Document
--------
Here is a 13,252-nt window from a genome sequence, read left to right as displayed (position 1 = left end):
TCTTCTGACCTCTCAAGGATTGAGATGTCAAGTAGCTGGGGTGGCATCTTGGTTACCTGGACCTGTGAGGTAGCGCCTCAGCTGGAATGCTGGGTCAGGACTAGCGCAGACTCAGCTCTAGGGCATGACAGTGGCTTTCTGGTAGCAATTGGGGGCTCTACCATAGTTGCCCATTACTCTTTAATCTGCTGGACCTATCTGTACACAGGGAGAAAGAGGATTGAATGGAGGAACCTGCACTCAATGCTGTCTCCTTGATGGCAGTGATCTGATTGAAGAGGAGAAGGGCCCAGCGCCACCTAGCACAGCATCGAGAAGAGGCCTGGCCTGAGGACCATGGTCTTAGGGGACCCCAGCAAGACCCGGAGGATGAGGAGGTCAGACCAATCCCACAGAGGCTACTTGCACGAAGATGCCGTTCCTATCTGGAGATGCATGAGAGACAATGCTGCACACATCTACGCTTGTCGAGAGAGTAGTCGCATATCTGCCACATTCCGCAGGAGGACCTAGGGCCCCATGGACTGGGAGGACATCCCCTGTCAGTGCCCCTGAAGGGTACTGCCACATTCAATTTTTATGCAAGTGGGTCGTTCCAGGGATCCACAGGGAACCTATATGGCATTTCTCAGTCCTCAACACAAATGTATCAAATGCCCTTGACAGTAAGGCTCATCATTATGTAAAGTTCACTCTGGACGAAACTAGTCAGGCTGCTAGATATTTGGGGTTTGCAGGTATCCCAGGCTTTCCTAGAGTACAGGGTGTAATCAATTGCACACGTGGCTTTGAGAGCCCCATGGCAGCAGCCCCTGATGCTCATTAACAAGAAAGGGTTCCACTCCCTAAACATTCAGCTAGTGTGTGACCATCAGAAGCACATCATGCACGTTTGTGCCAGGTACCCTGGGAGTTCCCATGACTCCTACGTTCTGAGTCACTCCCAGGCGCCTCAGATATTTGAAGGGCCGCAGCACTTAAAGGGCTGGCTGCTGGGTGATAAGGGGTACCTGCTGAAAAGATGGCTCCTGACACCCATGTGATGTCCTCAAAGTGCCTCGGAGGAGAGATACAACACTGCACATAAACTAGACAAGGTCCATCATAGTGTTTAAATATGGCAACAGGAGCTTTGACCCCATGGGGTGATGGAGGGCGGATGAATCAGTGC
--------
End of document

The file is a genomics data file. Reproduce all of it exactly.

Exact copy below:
Here is a 13,252-nt window from a genome sequence, read left to right as displayed (position 1 = left end):
TCTTCTGACCTCTCAAGGATTGAGATGTCAAGTAGCTGGGGTGGCATCTTGGTTACCTGGACCTGTGAGGTAGCGCCTCAGCTGGAATGCTGGGTCAGGACTAGCGCAGACTCAGCTCTAGGGCATGACAGTGGCTTTCTGGTAGCAATTGGGGGCTCTACCATAGTTGCCCATTACTCTTTAATCTGCTGGACCTATCTGTACACAGGGAGAAAGAGGATTGAATGGAGGAACCTGCACTCAATGCTGTCTCCTTGATGGCAGTGATCTGATTGAAGAGGAGAAGGGCCCAGCGCCACCTAGCACAGCATCGAGAAGAGGCCTGGCCTGAGGACCATGGTCTTAGGGGACCCCAGCAAGACCCGGAGGATGAGGAGGTCAGACCAATCCCACAGAGGCTACTTGCACGAAGATGCCGTTCCTATCTGGAGATGCATGAGAGACAATGCTGCACACATCTACGCTTGTCGAGAGAGTAGTCGCATATCTGCCACATTCCGCAGGAGGACCTAGGGCCCCATGGACTGGGAGGACATCCCCTGTCAGTGCCCCTGAAGGGTACTGCCACATTCAATTTTTATGCAAGTGGGTCGTTCCAGGGATCCACAGGGAACCTATATGGCATTTCTCAGTCCTCAACACAAATGTATCAAATGCCCTTGACAGTAAGGCTCATCATTATGTAAAGTTCACTCTGGACGAAACTAGTCAGGCTGCTAGATATTTGGGGTTTGCAGGTATCCCAGGCTTTCCTAGAGTACAGGGTGTAATCAATTGCACACGTGGCTTTGAGAGCCCCATGGCAGCAGCCCCTGATGCTCATTAACAAGAAAGGGTTCCACTCCCTAAACATTCAGCTAGTGTGTGACCATCAGAAGCACATCATGCACGTTTGTGCCAGGTACCCTGGGAGTTCCCATGACTCCTACGTTCTGAGTCACTCCCAGGCGCCTCAGATATTTGAAGGGCCGCAGCACTTAAAGGGCTGGCTGCTGGGTGATAAGGGGTACCTGCTGAAAAGATGGCTCCTGACACCCATGTGATGTCCTCAAAGTGCCTCGGAGGAGAGATACAACACTGCACATAAACTAGACAAGGTCCATCATAGTGTTTAAATATGGCAACAGGAGCTTTGACCCCATGGGGTGATGGAGGGCGGATGAATCAGTGC